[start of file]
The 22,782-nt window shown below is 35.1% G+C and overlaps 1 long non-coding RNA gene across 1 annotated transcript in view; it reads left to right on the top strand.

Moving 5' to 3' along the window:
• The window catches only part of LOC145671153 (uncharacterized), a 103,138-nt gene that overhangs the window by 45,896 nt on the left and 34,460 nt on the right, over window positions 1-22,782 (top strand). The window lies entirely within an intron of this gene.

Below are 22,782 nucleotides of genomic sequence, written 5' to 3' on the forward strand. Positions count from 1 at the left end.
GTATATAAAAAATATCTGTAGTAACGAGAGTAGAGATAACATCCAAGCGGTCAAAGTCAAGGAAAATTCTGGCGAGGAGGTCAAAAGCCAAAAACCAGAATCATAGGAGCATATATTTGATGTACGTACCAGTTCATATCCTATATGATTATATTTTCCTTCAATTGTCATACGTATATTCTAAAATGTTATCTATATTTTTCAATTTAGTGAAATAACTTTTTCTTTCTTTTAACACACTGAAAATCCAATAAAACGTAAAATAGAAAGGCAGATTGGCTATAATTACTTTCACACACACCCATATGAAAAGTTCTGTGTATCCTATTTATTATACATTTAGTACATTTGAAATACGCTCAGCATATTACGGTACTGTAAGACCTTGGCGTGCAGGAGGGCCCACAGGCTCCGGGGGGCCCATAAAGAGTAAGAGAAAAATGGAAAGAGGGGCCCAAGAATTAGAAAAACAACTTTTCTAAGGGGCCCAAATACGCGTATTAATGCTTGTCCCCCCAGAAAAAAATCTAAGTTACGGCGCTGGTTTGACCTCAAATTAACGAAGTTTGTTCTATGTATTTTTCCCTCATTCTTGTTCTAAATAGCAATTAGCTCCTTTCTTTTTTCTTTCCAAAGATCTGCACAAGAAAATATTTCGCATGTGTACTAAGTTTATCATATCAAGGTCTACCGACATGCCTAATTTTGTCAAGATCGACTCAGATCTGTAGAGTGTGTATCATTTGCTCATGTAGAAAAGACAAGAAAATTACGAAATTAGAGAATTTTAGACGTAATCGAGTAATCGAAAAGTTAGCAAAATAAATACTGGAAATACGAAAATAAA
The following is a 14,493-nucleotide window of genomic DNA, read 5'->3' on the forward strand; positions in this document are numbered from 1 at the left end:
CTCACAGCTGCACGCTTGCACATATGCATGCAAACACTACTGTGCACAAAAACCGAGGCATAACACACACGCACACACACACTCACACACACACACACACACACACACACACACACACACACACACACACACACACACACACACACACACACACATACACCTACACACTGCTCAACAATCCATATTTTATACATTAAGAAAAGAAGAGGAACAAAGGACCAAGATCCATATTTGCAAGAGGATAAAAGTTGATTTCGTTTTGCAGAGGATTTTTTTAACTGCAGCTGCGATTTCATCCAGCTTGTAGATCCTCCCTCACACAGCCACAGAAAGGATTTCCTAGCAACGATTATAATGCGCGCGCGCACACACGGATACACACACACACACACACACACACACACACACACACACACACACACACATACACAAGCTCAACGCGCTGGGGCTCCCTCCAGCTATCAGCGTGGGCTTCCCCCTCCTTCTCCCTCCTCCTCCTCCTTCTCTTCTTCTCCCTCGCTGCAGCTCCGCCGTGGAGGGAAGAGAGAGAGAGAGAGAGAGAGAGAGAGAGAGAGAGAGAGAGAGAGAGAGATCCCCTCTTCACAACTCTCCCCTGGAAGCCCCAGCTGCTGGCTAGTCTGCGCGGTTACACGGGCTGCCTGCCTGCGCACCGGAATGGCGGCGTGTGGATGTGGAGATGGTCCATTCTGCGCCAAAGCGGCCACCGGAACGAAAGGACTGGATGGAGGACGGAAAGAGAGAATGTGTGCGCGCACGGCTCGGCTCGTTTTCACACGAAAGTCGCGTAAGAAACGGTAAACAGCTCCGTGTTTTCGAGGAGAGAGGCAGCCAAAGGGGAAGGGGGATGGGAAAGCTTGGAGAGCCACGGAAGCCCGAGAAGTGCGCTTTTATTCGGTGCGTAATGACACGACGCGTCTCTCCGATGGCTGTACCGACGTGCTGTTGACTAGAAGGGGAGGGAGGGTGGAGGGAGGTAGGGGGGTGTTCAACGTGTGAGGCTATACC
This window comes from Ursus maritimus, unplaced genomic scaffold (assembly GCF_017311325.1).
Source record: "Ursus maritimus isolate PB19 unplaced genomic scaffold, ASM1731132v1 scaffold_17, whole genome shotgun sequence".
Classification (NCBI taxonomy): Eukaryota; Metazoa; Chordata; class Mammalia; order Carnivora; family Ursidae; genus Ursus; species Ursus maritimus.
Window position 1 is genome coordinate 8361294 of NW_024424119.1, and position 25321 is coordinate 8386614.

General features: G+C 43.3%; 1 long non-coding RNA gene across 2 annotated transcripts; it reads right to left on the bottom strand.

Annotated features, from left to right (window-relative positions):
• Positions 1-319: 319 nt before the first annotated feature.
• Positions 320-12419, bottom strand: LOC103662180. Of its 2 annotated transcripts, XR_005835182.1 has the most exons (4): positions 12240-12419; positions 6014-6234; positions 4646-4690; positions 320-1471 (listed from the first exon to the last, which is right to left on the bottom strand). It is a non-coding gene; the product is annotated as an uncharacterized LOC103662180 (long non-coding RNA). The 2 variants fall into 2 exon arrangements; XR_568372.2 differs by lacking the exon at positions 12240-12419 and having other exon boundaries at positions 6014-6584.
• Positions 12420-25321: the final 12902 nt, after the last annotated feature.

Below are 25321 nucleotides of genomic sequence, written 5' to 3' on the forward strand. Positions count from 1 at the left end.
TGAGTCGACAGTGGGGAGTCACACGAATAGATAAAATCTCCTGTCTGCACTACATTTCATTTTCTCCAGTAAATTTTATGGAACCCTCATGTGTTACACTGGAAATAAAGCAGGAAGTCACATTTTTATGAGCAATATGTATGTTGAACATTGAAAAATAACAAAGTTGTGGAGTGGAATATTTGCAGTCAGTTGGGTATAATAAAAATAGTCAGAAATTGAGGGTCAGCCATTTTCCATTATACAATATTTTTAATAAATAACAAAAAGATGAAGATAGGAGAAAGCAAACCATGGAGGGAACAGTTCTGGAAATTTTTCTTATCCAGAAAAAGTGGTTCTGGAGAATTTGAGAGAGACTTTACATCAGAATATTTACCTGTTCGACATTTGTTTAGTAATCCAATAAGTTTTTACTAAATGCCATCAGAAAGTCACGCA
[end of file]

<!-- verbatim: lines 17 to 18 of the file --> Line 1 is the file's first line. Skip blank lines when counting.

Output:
Below are 25321 nucleotides of genomic sequence, written 5' to 3' on the forward strand. Positions count from 1 at the left end.
TGAGTCGACAGTGGGGAGTCACACGAATAGATAAAATCTCCTGTCTGCACTACATTTCATTTTCTCCAGTAAATTTTATGGAACCCTCATGTGTTACACTGGAAATAAAGCAGGAAGTCACATTTTTATGAGCAATATGTATGTTGAACATTGAAAAATAACAAAGTTGTGGAGTGGAATATTTGCAGTCAGTTGGGTATAATAAAAATAGTCAGAAATTGAGGGTCAGCCATTTTCCATTATACAATATTTTTAATAAATAACAAAAAGATGAAGATAGGAGAAAGCAAACCATGGAGGGAACAGTTCTGGAAATTTTTCTTATCCAGAAAAAGTGGTTCTGGAGAATTTGAGAGAGACTTTACATCAGAATATTTACCTGTTCGACATTTGTTTAGTAATCCAATAAGTTTTTACTAAATGCCATCAGAAAGTCACGCA